U.S. Army Seeks Situational Awareness for Soldiers

The U.S. Army has put out a research solicitation for technology that will improve situational awareness on the tactical battlefield.

The Small Business Technology Transfer (STTR) proposal, “Real Time 3-D Modeling and Immersive Visualization for Enhanced Soldier Situation Awareness,” seeks technology that can visualize internal and external structures of buildings as well as potential threats, and then disseminate that information to soldiers and small-unit leaders. “This must be combined with the ability to simultaneously self-locate and construct a textured, 3-D environment map, often in the absence of GPS,” states the proposal, which closes March 28.

The Army specifies several objectives for the project, including algorithms that can use video and 3-D point cloud data from air and ground sensors to create high-fidelity, geo-referenced 3-D models. Beyond visualization, the Army also wants an automated detection feature that can alert users to the presence of moving or stationary objects, and the ability for users to customize that feature.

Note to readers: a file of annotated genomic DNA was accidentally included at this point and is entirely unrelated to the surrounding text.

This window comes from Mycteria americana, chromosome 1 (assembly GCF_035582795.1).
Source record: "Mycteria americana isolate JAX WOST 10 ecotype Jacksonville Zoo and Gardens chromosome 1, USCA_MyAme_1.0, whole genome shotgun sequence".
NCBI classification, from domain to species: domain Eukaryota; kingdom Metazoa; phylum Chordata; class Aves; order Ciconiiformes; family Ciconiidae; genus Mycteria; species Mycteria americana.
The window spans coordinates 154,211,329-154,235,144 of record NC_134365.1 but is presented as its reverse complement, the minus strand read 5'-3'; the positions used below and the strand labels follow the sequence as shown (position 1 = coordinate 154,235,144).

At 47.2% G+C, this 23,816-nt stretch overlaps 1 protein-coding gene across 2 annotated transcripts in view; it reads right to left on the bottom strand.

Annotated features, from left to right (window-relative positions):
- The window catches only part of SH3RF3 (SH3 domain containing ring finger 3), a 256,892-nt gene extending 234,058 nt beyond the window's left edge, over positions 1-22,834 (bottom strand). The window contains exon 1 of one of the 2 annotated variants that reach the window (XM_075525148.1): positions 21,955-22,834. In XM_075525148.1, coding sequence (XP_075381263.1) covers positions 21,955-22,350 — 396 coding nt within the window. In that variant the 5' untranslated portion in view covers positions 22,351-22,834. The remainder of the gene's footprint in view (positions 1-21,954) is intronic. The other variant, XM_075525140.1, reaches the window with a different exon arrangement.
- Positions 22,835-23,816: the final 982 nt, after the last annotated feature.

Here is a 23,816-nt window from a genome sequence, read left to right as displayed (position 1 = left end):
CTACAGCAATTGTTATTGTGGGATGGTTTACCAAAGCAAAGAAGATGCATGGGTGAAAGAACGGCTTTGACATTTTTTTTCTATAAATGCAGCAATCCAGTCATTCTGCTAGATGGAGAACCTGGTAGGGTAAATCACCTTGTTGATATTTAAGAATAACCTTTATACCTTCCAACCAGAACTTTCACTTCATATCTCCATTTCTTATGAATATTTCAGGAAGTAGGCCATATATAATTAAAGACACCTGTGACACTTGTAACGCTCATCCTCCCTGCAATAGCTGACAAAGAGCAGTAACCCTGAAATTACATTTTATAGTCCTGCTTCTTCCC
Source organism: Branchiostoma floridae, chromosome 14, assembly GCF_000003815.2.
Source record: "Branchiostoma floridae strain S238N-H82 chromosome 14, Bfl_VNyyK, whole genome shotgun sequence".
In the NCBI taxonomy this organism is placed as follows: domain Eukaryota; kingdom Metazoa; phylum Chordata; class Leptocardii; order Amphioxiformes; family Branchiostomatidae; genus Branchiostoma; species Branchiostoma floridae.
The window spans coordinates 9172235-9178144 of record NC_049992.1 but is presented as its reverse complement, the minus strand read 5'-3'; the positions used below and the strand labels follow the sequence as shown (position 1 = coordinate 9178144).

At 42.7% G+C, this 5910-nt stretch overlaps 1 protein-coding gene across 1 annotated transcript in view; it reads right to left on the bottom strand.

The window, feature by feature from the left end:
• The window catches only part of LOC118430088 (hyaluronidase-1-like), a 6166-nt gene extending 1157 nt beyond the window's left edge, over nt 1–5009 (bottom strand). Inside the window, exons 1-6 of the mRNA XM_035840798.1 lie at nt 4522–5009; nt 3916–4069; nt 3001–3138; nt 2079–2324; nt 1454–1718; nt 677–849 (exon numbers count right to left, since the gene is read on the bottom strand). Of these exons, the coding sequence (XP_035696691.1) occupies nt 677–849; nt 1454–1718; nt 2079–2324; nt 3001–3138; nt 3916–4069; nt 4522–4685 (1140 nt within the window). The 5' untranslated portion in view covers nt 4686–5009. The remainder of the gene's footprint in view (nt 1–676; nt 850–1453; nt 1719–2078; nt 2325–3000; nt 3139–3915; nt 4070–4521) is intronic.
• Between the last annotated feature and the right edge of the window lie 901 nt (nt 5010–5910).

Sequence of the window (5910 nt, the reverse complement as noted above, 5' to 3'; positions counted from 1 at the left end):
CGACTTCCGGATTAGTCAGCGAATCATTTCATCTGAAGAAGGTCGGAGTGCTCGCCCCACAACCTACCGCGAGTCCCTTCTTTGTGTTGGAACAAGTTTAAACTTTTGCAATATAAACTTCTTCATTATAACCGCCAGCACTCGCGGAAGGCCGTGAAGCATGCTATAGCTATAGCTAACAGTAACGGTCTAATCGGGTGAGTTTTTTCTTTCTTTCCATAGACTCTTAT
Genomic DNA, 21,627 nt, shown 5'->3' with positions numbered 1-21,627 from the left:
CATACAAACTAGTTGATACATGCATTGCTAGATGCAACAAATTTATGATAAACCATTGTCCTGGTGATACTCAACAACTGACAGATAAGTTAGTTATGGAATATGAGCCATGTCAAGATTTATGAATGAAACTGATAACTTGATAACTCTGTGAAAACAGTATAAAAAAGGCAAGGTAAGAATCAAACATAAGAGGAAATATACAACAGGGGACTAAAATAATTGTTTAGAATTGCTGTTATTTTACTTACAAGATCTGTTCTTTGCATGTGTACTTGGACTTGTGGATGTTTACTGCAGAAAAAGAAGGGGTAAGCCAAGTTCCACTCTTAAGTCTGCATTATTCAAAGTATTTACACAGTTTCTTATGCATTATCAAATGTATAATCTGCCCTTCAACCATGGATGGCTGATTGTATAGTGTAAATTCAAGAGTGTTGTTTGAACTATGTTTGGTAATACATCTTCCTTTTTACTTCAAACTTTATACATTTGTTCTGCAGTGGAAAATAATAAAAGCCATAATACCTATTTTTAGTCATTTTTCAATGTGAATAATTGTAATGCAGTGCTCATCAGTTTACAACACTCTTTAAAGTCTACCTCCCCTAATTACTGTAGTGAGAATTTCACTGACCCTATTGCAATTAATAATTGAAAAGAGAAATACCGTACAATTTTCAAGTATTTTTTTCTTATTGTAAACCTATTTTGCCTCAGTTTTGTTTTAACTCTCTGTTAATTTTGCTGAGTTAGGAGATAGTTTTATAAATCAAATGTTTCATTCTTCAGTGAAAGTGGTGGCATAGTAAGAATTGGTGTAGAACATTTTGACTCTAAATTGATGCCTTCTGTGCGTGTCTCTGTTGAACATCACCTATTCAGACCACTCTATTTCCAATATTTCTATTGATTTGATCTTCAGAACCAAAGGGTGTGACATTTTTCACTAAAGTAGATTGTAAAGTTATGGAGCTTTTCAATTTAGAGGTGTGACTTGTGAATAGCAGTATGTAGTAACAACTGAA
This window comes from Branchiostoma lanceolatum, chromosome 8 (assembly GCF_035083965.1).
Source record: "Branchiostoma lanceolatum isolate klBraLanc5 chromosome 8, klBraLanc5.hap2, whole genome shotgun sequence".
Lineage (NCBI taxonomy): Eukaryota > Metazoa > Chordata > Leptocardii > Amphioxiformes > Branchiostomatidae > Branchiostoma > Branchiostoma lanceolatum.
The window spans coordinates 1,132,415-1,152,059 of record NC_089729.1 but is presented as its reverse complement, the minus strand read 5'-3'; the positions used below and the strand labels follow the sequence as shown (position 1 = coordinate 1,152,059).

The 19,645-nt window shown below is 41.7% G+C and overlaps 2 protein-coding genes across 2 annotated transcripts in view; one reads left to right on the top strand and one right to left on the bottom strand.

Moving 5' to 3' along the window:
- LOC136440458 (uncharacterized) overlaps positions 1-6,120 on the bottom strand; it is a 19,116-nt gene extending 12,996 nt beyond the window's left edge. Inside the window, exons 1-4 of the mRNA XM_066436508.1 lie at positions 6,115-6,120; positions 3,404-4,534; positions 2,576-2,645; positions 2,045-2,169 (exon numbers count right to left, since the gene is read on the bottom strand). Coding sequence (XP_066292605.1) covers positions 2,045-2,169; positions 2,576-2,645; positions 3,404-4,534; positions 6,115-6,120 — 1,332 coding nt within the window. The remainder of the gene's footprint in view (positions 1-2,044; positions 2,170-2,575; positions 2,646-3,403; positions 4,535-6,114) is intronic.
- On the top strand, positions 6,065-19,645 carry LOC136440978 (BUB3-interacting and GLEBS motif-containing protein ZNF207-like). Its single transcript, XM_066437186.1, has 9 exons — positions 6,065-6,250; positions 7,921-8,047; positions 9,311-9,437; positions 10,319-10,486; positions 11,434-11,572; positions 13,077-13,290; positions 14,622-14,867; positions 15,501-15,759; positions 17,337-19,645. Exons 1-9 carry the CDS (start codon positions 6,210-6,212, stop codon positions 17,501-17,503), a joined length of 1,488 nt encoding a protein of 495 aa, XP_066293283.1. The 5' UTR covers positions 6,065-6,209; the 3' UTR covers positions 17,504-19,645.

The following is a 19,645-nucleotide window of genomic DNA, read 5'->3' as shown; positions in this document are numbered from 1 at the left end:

The Army notes the project will require cutting-edge technology in multiple fields, including high speed graphics computing, 3-D imaging, virtual reality, and visualization. More significant, for this project to work, fundamental advances will be needed in other areas such as real-time 3-D point cloud processing algorithms. The proposal calls for solutions with civilians as well as military applications, including commercial robotics, video games, training and law enforcement.

“A key point is that real-time streamlining of accurate, dynamic data and imagery equips the troops with a deeper awareness and understanding of their ever changing surroundings,” says Eric Simon, vice-president of modeling and simulation at Presagis.

“Enhancing situational awareness allows troops to better plan and mitigate the risks of the mission because the are able to make decisions at any given moment that reflect the current environment, rather than making a decision based on a static picture taken prior to the start of the mission.”

Simon pointed to several challenges that the project must overcome.

“Fusing images from various sources is complicated,” he said. “The fact that these sources have potentially different levels of fidelity makes it even more challenging. Another challenge is the identification and attribution of objects in real-time. There are currently some of these capabilities that are being prototyped, or used in a simplified way, but not to the extent of this project.”

By Michael Peck Def News

see also: Smart Defence with Smart Comms

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